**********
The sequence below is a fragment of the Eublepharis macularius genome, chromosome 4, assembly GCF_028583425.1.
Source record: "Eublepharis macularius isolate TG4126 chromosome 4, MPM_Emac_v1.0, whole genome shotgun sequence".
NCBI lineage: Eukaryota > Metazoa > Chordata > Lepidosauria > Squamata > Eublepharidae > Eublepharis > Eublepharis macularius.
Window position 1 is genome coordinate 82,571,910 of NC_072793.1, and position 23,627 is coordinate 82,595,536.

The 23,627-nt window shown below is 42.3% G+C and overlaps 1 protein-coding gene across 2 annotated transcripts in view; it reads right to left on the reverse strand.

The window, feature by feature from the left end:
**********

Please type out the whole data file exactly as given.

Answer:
The sequence below is a fragment of the Eublepharis macularius genome, chromosome 4, assembly GCF_028583425.1.
Source record: "Eublepharis macularius isolate TG4126 chromosome 4, MPM_Emac_v1.0, whole genome shotgun sequence".
NCBI lineage: Eukaryota > Metazoa > Chordata > Lepidosauria > Squamata > Eublepharidae > Eublepharis > Eublepharis macularius.
Window position 1 is genome coordinate 82,571,910 of NC_072793.1, and position 23,627 is coordinate 82,595,536.

The 23,627-nt window shown below is 42.3% G+C and overlaps 1 protein-coding gene across 2 annotated transcripts in view; it reads right to left on the reverse strand.

The window, feature by feature from the left end: